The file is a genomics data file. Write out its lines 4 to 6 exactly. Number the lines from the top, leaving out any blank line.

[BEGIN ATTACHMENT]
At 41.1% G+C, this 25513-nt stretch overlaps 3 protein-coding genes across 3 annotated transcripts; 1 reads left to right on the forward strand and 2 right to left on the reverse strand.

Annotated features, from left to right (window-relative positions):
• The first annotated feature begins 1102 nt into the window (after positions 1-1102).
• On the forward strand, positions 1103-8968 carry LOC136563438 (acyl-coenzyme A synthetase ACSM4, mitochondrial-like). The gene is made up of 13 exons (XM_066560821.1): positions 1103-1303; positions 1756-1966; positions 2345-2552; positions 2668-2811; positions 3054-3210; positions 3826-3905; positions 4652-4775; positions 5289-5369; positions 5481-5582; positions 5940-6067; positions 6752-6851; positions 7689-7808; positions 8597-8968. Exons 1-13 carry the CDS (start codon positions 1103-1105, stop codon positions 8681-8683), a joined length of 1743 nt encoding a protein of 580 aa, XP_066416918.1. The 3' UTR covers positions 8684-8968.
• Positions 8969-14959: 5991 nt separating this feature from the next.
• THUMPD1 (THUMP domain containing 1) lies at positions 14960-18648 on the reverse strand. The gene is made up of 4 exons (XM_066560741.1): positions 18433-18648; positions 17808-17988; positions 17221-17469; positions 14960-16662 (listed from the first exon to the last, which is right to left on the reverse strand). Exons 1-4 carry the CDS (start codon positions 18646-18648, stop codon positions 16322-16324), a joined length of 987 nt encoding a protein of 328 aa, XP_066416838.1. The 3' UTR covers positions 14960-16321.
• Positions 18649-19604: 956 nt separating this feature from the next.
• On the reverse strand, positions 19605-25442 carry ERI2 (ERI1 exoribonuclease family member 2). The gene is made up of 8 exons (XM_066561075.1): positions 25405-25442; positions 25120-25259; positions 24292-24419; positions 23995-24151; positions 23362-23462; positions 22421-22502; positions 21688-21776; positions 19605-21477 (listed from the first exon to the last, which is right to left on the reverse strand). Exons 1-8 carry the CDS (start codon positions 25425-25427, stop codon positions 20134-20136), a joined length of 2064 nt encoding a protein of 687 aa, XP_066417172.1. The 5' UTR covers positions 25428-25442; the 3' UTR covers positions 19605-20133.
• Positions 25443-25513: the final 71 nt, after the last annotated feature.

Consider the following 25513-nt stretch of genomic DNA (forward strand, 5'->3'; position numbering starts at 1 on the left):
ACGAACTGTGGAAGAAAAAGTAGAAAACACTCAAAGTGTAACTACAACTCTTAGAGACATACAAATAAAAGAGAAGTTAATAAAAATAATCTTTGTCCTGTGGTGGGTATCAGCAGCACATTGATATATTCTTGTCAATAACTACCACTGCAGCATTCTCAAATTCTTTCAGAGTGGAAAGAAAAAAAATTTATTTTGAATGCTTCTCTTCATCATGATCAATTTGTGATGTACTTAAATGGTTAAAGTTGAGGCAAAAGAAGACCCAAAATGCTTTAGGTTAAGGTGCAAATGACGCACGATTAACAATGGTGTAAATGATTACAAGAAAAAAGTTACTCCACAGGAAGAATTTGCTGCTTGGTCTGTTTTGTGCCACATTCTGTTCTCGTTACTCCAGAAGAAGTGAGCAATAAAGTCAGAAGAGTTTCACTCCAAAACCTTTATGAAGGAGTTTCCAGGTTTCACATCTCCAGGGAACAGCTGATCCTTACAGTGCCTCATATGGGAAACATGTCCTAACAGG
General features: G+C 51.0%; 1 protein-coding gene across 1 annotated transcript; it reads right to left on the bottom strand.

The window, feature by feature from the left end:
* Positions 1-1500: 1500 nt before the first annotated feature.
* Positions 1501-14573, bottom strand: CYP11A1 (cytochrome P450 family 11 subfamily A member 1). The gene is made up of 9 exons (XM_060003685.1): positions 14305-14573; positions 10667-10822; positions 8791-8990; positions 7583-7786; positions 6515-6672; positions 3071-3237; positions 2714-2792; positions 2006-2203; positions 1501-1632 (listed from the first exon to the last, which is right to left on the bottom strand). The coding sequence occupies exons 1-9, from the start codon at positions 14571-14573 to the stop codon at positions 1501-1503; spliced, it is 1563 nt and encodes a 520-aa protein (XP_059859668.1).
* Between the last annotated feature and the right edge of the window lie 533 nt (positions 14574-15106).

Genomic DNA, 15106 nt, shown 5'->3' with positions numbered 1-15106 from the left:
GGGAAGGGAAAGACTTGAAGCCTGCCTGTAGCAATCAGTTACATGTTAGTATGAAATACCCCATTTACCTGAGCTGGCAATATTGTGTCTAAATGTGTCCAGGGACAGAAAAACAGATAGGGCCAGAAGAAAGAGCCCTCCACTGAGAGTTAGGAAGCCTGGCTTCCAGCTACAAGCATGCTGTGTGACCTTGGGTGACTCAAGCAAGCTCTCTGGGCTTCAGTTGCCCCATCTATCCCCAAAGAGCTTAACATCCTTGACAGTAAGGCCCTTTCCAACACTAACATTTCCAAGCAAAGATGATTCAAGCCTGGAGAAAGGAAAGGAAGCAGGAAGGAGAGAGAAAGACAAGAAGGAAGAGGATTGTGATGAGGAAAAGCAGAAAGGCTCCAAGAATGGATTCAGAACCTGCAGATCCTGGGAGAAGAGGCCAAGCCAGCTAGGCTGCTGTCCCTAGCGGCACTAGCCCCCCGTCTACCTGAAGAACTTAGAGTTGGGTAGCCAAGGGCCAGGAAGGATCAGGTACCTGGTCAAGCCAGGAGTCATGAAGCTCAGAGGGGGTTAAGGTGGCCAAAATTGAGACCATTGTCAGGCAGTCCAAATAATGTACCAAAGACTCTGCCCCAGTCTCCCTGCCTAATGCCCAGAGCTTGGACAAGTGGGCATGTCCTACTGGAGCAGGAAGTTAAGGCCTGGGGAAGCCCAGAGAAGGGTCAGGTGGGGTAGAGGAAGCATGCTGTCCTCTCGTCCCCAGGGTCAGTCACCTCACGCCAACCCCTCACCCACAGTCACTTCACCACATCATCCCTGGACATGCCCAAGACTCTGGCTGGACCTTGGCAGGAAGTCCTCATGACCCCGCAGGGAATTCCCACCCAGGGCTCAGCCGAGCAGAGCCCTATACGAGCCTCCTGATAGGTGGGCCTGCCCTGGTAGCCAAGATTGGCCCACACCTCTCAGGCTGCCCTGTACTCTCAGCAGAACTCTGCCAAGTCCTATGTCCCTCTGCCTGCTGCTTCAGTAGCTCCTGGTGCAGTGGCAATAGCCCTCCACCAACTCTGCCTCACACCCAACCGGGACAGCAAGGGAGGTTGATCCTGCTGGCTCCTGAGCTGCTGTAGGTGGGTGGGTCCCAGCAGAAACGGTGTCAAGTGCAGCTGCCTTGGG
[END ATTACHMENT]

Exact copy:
• On the forward strand, positions 1103-8968 carry LOC136563438 (acyl-coenzyme A synthetase ACSM4, mitochondrial-like). The gene is made up of 13 exons (XM_066560821.1): positions 1103-1303; positions 1756-1966; positions 2345-2552; positions 2668-2811; positions 3054-3210; positions 3826-3905; positions 4652-4775; positions 5289-5369; positions 5481-5582; positions 5940-6067; positions 6752-6851; positions 7689-7808; positions 8597-8968. Exons 1-13 carry the CDS (start codon positions 1103-1105, stop codon positions 8681-8683), a joined length of 1743 nt encoding a protein of 580 aa, XP_066416918.1. The 3' UTR covers positions 8684-8968.
• Positions 8969-14959: 5991 nt separating this feature from the next.
• THUMPD1 (THUMP domain containing 1) lies at positions 14960-18648 on the reverse strand. The gene is made up of 4 exons (XM_066560741.1): positions 18433-18648; positions 17808-17988; positions 17221-17469; positions 14960-16662 (listed from the first exon to the last, which is right to left on the reverse strand). Exons 1-4 carry the CDS (start codon positions 18646-18648, stop codon positions 16322-16324), a joined length of 987 nt encoding a protein of 328 aa, XP_066416838.1. The 3' UTR covers positions 14960-16321.